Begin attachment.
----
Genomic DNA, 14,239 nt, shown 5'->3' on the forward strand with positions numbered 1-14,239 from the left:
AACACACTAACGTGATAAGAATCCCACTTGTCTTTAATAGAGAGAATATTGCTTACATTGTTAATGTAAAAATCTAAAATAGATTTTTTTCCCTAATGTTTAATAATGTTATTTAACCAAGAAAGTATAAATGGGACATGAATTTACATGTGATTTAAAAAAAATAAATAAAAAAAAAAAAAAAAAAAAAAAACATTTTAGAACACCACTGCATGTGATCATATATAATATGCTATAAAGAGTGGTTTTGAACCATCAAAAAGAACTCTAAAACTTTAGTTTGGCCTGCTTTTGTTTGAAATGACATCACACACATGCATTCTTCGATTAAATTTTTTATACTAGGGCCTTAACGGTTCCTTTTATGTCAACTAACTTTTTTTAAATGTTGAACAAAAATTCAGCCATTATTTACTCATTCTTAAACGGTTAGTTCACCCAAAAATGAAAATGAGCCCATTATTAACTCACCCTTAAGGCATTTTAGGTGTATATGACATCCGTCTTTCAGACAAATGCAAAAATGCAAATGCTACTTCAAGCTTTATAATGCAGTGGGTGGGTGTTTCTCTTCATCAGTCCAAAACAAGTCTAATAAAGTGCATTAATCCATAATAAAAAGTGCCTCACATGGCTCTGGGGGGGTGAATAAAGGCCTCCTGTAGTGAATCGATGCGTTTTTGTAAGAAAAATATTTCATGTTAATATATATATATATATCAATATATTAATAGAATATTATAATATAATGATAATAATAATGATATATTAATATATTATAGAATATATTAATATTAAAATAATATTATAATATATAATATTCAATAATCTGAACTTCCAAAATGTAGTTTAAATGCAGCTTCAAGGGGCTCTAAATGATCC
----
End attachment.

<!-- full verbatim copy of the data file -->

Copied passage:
Genomic DNA, 14,239 nt, shown 5'->3' on the forward strand with positions numbered 1-14,239 from the left:
AACACACTAACGTGATAAGAATCCCACTTGTCTTTAATAGAGAGAATATTGCTTACATTGTTAATGTAAAAATCTAAAATAGATTTTTTTCCCTAATGTTTAATAATGTTATTTAACCAAGAAAGTATAAATGGGACATGAATTTACATGTGATTTAAAAAAAATAAATAAAAAAAAAAAAAAAAAAAAAAAACATTTTAGAACACCACTGCATGTGATCATATATAATATGCTATAAAGAGTGGTTTTGAACCATCAAAAAGAACTCTAAAACTTTAGTTTGGCCTGCTTTTGTTTGAAATGACATCACACACATGCATTCTTCGATTAAATTTTTTATACTAGGGCCTTAACGGTTCCTTTTATGTCAACTAACTTTTTTTAAATGTTGAACAAAAATTCAGCCATTATTTACTCATTCTTAAACGGTTAGTTCACCCAAAAATGAAAATGAGCCCATTATTAACTCACCCTTAAGGCATTTTAGGTGTATATGACATCCGTCTTTCAGACAAATGCAAAAATGCAAATGCTACTTCAAGCTTTATAATGCAGTGGGTGGGTGTTTCTCTTCATCAGTCCAAAACAAGTCTAATAAAGTGCATTAATCCATAATAAAAAGTGCCTCACATGGCTCTGGGGGGGTGAATAAAGGCCTCCTGTAGTGAATCGATGCGTTTTTGTAAGAAAAATATTTCATGTTAATATATATATATATATCAATATATTAATAGAATATTATAATATAATGATAATAATAATGATATATTAATATATTATAGAATATATTAATATTAAAATAATATTATAATATATAATATTCAATAATCTGAACTTCCAAAATGTAGTTTAAATGCAGCTTCAAGGGGCTCTAAATGATCC